This story originally appeared in Cal's Kickoff Game Progam on Sept. 15, 2007.
By Tim Miguel, Cal Media Relations
The first time California senior punter Andrew Larson stepped on the field at Memorial Stadium the No. 11 on his jersey may as well have been a question mark. It was an uncertainty how well he would do as the team's new starting punter. He did not enter the program as a highly-recruited freshman. He was a junior-college transfer who had a brief stint in Division I football before joining the Golden Bears. A year later, he has turned the question mark into an exclamation point.
Larson's efforts in 2006 proved that adding him to the team was a wise decision. Last season, he was selected to the All-Pac-10 second team after he led the conference in net punting (38.3) while averaging 42.6 yards per punt (sixth-best in Cal history). Arguably his best game of the year came in the Big Game against Stanford when he averaged 52.7 yards on three punts, including a career-long 72-yarder.
"Being No. 1 in the Pac-10 in net punting was awesome," Larson said. "That comes first before average, because average means nothing if the net is terrible. You always want to set the bar higher and get better. I think I've turned some heads because people had no idea what they were going to get, and they saw that I can do the job and be reliable. I'm here now and people know who I am."
The Mission Viejo native seems to spend more time setting the next goal on his list rather than relishing his current achievements. While Larson said he felt a sense of accomplishment with earning all-conference honors, he's driven to do better. In 2007, he is targeting recognition for the Ray Guy Award as well as first-team All-America status.
Although he has a long list of personal goals that continues to grow, he realizes the most important factor is the success of the team itself.
"I want to put the team in good spots to win games, and if that means not punting in one game, that's awesome," Larson said. "Obviously you don't want to see me out there a lot. It's kind of a bittersweet thing."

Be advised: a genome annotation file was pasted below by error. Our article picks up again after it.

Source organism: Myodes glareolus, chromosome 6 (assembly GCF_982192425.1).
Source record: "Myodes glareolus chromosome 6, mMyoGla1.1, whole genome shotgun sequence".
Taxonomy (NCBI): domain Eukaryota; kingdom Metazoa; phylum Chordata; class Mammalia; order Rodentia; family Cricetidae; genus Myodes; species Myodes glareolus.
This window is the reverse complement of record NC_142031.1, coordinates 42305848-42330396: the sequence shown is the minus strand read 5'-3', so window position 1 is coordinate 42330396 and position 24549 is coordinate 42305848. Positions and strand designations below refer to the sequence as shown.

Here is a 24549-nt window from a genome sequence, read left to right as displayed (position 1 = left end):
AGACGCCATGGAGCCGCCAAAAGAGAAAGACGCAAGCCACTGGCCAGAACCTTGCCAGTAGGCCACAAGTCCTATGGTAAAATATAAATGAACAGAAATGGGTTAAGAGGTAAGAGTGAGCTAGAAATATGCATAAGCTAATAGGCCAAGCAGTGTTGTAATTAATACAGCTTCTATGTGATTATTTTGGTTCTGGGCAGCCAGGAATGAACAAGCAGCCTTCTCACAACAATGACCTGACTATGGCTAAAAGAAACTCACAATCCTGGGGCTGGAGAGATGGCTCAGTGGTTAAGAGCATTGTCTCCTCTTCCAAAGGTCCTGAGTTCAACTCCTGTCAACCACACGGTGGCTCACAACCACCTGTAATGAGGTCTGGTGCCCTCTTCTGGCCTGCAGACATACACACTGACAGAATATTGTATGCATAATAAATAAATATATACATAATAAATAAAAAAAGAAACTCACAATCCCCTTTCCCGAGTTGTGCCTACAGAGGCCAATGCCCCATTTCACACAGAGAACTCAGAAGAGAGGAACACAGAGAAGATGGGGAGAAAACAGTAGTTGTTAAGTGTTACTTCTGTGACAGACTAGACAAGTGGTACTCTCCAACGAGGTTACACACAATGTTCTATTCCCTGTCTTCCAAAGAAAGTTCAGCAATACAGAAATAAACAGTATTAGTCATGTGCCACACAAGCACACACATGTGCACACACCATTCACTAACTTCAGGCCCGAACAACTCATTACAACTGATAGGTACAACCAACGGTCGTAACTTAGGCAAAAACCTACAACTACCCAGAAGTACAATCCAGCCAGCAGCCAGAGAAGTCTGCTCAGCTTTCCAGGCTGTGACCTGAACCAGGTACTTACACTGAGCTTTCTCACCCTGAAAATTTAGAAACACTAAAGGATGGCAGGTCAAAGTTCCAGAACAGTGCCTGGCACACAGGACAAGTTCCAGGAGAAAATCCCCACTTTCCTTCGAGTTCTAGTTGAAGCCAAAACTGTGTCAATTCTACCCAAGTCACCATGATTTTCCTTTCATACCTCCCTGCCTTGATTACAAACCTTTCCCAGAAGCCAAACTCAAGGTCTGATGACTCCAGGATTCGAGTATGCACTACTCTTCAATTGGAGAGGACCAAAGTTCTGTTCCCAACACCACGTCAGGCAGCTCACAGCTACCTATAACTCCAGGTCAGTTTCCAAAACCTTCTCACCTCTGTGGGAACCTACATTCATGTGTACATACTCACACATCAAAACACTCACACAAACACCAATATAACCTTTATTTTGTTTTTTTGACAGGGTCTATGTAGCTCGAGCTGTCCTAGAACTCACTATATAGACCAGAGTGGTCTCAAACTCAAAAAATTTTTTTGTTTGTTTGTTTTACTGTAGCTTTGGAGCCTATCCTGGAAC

It was a long journey for Larson before he became a Bear. He only received one offer to a Division I school out of high school and that was from Wyoming. In his brief time there, he never fit in with the culture or the weather. It did not take long before he knew it was time to return to California.
"Wyoming was interesting to say the least," Larson said. "I went there right out of high school and I didn't know what I was getting myself into weather-wise and culture-wise. The culture is worlds apart. I didn't fit in, but I also got real sick. When it started snowing, I got pneumonia. I decided this wasn't for me, so I went back home and transferred to a junior college."
The move to Saddleback Community College in Mission Viejo rejuvenated his kicking game and he was a two-time All-Mission League selection. He was also named a first-team All-American by JC Athletic Bureau after his sophomore season, in which he averaged 42.6 yards on 49 punts.
After the success he had at Saddleback, Larson has now become an advocate for players going the junior college route. He said the playing experience is much more valuable than sitting below somebody on the depth chart on a Division 1 squad.
Some fans might think the only skills necessary in order to be a good punter are kicking the ball far and getting it to land inside the 20-yard line, but according to Larson, the most difficult part of being a punter is a sequence overlooked most times by the casual observer.
"The hardest part is just catching the ball," Larson said. "With receivers, if they drop a ball here and there, it happens. If the punter drops the ball, that can switch the game around just like that. It can flip the field around with that one drop and can ultimately switch the whole season around. It's under such a big microscope that one little mistake is huge."
For somebody with goals as lofty as Larson, there can only be one desired stop next on his journey when his NCAA career is over. He has his sights set on making it into the NFL and becoming one of the best punters there as well.
"If I make it to the NFL, then I want to be the best in the league," Larson said. "I'm always trying to get a step above something. If it doesn't work out, I'll still have the best degree that the world can offer."